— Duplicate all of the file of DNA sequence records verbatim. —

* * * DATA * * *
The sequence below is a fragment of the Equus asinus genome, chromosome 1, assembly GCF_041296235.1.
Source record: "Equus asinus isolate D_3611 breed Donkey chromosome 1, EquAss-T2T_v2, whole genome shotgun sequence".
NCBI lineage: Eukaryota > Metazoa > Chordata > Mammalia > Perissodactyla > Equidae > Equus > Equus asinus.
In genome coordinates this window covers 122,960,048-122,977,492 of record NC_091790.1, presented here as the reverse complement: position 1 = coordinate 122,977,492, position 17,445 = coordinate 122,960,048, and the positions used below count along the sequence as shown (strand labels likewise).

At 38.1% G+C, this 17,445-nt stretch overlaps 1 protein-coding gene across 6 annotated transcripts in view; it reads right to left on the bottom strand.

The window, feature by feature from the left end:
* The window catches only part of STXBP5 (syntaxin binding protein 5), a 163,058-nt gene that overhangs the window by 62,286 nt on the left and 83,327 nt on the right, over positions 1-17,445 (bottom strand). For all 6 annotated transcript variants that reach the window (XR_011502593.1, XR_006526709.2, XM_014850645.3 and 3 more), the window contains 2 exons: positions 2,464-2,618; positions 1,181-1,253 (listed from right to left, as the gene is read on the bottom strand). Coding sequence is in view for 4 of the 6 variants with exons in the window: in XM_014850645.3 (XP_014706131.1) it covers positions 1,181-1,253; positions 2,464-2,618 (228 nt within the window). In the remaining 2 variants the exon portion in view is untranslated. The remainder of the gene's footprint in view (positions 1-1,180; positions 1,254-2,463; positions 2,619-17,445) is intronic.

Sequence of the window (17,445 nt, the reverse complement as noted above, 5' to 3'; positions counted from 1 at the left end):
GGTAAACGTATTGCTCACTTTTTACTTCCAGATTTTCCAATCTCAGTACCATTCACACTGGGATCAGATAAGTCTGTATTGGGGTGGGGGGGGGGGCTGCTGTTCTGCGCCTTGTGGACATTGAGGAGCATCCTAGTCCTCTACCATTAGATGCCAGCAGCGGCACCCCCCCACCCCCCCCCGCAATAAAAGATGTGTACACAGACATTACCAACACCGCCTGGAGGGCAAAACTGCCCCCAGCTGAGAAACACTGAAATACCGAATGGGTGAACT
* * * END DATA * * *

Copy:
The sequence below is a fragment of the Equus asinus genome, chromosome 1, assembly GCF_041296235.1.
Source record: "Equus asinus isolate D_3611 breed Donkey chromosome 1, EquAss-T2T_v2, whole genome shotgun sequence".
NCBI lineage: Eukaryota > Metazoa > Chordata > Mammalia > Perissodactyla > Equidae > Equus > Equus asinus.
In genome coordinates this window covers 122,960,048-122,977,492 of record NC_091790.1, presented here as the reverse complement: position 1 = coordinate 122,977,492, position 17,445 = coordinate 122,960,048, and the positions used below count along the sequence as shown (strand labels likewise).

At 38.1% G+C, this 17,445-nt stretch overlaps 1 protein-coding gene across 6 annotated transcripts in view; it reads right to left on the bottom strand.

The window, feature by feature from the left end:
* The window catches only part of STXBP5 (syntaxin binding protein 5), a 163,058-nt gene that overhangs the window by 62,286 nt on the left and 83,327 nt on the right, over positions 1-17,445 (bottom strand). For all 6 annotated transcript variants that reach the window (XR_011502593.1, XR_006526709.2, XM_014850645.3 and 3 more), the window contains 2 exons: positions 2,464-2,618; positions 1,181-1,253 (listed from right to left, as the gene is read on the bottom strand). Coding sequence is in view for 4 of the 6 variants with exons in the window: in XM_014850645.3 (XP_014706131.1) it covers positions 1,181-1,253; positions 2,464-2,618 (228 nt within the window). In the remaining 2 variants the exon portion in view is untranslated. The remainder of the gene's footprint in view (positions 1-1,180; positions 1,254-2,463; positions 2,619-17,445) is intronic.

Sequence of the window (17,445 nt, the reverse complement as noted above, 5' to 3'; positions counted from 1 at the left end):
GGTAAACGTATTGCTCACTTTTTACTTCCAGATTTTCCAATCTCAGTACCATTCACACTGGGATCAGATAAGTCTGTATTGGGGTGGGGGGGGGGGCTGCTGTTCTGCGCCTTGTGGACATTGAGGAGCATCCTAGTCCTCTACCATTAGATGCCAGCAGCGGCACCCCCCCACCCCCCCCCGCAATAAAAGATGTGTACACAGACATTACCAACACCGCCTGGAGGGCAAAACTGCCCCCAGCTGAGAAACACTGAAATACCGAATGGGTGAACT